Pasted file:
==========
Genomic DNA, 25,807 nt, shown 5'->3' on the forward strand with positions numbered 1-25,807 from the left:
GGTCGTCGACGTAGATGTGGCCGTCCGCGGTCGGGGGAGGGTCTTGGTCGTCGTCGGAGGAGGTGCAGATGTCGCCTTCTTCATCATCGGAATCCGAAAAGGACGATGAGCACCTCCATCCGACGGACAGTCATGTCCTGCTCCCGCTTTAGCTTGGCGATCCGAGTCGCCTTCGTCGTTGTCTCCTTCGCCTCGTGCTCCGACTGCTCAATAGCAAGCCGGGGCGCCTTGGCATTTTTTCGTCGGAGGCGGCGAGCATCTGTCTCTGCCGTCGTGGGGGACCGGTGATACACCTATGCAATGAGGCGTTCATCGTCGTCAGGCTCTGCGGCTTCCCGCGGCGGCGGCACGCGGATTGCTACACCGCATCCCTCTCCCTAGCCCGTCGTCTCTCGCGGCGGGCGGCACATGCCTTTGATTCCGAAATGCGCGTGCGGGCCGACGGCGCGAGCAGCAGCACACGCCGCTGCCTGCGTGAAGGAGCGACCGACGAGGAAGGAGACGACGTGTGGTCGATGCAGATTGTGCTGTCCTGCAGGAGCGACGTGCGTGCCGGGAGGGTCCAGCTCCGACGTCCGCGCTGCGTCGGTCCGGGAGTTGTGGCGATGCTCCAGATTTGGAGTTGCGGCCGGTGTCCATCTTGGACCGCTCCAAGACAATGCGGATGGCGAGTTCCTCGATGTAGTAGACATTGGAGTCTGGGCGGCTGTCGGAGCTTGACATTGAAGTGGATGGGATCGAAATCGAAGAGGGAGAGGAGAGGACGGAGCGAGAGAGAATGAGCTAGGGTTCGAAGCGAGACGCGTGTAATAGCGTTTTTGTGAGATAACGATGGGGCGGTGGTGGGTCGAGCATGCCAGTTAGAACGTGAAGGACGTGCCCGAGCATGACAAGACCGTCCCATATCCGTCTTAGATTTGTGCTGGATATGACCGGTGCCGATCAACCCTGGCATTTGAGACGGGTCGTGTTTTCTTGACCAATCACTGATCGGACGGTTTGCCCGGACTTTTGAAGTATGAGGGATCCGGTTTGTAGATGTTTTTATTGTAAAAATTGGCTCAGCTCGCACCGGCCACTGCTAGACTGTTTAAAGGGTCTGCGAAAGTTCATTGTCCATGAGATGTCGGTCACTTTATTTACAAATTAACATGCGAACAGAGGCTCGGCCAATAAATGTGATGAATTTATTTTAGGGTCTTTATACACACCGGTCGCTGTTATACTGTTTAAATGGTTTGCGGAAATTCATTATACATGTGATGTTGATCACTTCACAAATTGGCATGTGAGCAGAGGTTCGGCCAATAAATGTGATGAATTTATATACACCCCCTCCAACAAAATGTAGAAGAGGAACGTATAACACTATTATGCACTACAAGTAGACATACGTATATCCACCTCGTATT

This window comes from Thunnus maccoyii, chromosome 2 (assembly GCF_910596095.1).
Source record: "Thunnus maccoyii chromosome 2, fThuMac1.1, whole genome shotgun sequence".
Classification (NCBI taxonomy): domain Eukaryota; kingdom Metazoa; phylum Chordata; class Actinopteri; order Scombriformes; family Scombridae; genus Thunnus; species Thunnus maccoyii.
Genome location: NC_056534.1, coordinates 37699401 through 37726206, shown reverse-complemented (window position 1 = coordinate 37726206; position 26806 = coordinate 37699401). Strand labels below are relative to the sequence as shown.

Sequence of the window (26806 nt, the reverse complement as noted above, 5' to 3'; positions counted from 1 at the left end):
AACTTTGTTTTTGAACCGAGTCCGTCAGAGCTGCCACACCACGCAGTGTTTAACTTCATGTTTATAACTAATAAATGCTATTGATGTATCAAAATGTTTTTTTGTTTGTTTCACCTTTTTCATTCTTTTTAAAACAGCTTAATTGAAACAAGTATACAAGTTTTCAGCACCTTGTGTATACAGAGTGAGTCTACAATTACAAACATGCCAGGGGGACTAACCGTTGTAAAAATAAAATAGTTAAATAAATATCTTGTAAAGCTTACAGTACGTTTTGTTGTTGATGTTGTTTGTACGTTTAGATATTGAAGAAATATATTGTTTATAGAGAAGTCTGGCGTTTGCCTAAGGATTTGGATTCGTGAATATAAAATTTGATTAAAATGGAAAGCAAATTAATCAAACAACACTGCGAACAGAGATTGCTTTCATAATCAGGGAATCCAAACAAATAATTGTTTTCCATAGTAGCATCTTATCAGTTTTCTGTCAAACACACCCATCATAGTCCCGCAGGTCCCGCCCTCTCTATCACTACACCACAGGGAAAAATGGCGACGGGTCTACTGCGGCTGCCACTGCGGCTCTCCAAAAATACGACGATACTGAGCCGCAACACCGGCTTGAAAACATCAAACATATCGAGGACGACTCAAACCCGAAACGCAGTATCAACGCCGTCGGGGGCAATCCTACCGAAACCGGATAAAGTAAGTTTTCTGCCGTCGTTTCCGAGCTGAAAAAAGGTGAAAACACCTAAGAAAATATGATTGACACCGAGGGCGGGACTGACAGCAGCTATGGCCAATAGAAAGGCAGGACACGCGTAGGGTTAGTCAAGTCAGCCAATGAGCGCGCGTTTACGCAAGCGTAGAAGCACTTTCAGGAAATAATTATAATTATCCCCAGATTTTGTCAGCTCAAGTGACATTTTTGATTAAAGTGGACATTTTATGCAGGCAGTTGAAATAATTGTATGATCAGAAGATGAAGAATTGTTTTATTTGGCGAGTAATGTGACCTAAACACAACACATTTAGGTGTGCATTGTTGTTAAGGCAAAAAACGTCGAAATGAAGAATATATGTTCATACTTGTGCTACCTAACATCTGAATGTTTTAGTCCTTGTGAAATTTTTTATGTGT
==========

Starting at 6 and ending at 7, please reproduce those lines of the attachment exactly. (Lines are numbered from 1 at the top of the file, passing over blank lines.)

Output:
Genome location: NC_056534.1, coordinates 37699401 through 37726206, shown reverse-complemented (window position 1 = coordinate 37726206; position 26806 = coordinate 37699401). Strand labels below are relative to the sequence as shown.

Sequence of the window (26806 nt, the reverse complement as noted above, 5' to 3'; positions counted from 1 at the left end):